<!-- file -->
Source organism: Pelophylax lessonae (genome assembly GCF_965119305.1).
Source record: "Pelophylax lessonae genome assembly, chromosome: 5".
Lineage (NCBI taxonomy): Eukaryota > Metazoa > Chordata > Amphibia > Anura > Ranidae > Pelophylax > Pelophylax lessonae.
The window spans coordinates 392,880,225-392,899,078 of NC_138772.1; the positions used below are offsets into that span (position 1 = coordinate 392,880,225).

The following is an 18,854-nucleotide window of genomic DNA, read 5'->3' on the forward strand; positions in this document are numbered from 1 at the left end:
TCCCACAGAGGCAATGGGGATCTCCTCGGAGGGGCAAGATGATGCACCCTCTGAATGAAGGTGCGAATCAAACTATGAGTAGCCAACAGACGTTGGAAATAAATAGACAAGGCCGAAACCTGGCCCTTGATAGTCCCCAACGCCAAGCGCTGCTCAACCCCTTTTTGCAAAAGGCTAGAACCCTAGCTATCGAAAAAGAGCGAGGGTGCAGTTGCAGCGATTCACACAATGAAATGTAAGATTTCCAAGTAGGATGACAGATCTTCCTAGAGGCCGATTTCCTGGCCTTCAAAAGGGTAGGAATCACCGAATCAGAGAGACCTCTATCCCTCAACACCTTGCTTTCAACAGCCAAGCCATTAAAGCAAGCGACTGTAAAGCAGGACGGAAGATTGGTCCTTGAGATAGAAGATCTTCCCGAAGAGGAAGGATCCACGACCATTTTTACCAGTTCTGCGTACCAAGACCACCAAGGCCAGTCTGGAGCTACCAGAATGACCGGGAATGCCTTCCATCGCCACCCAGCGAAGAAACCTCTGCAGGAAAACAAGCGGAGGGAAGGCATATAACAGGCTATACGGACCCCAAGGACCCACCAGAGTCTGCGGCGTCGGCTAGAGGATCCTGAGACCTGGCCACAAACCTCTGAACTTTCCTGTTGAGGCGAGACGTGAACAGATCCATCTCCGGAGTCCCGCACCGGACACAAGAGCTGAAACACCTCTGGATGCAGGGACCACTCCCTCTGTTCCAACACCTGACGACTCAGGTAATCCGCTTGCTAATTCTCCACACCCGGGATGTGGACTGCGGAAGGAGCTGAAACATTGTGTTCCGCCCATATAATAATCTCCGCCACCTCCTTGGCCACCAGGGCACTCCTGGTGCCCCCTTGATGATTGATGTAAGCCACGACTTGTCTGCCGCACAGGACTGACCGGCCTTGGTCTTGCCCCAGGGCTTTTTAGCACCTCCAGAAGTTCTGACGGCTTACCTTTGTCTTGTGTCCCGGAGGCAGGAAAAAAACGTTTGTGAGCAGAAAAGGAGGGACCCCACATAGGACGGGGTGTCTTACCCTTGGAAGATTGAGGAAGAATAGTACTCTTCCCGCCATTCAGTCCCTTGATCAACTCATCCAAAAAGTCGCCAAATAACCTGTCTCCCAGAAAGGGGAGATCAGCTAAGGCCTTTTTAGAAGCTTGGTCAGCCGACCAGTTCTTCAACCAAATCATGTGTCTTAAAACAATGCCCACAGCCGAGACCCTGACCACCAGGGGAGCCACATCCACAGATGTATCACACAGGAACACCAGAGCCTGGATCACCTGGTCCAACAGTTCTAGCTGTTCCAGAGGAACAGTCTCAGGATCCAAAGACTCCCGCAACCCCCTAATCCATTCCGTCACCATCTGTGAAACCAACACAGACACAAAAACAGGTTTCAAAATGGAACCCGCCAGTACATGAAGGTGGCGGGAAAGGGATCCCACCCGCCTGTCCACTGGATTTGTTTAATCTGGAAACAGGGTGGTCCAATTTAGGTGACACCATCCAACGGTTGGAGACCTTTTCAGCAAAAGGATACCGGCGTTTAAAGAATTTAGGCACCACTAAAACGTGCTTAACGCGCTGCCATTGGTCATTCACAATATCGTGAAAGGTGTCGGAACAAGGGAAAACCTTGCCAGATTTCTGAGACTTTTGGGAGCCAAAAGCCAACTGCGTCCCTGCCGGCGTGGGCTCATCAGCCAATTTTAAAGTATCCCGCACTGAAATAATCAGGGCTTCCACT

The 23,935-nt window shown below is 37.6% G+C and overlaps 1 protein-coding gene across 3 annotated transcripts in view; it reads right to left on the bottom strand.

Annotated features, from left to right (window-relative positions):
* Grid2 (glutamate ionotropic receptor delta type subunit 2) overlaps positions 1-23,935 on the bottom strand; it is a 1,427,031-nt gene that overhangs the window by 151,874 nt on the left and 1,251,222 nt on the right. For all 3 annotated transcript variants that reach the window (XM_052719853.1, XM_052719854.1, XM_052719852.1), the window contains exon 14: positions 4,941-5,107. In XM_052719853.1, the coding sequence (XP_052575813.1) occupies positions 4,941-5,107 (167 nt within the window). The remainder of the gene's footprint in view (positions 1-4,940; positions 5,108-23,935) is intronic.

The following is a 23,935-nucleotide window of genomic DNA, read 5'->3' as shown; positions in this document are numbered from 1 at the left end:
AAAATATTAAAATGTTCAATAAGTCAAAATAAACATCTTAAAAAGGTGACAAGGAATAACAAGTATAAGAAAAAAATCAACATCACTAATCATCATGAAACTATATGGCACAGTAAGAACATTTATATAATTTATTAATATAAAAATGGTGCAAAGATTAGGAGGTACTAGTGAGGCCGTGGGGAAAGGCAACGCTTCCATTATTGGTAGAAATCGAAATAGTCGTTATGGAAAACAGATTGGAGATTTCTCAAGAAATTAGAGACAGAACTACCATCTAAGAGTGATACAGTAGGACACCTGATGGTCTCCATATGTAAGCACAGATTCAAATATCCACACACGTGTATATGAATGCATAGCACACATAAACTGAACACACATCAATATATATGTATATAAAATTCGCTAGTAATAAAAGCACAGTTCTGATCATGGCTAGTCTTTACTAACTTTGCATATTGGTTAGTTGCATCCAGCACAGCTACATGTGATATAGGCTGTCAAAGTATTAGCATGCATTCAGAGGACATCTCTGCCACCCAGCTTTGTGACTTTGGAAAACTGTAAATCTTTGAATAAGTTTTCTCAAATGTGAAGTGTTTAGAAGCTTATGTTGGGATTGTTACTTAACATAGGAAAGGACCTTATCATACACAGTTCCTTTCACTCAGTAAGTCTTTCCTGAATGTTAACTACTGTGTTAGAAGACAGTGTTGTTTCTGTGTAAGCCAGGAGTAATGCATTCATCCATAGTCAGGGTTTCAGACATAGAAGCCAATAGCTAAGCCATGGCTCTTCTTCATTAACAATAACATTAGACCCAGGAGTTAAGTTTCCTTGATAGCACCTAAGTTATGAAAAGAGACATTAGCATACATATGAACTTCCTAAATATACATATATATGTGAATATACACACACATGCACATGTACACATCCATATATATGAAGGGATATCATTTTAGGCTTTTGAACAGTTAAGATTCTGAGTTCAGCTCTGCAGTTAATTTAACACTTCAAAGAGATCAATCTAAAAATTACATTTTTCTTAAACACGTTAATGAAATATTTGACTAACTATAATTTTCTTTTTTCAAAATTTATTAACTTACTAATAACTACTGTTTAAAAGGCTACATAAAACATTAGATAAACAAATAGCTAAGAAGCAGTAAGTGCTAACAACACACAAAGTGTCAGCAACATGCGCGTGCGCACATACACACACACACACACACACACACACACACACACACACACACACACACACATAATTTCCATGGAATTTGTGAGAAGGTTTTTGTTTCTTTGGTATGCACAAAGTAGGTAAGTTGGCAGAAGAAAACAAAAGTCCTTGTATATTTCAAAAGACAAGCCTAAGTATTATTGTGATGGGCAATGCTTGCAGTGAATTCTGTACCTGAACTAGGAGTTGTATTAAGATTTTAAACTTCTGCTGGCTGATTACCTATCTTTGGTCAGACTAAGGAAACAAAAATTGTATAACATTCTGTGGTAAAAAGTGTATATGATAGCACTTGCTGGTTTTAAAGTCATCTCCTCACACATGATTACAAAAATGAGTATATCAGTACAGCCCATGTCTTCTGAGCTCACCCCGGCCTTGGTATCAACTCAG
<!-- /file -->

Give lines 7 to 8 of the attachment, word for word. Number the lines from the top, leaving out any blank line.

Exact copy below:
The 23,935-nt window shown below is 37.6% G+C and overlaps 1 protein-coding gene across 3 annotated transcripts in view; it reads right to left on the bottom strand.

Annotated features, from left to right (window-relative positions):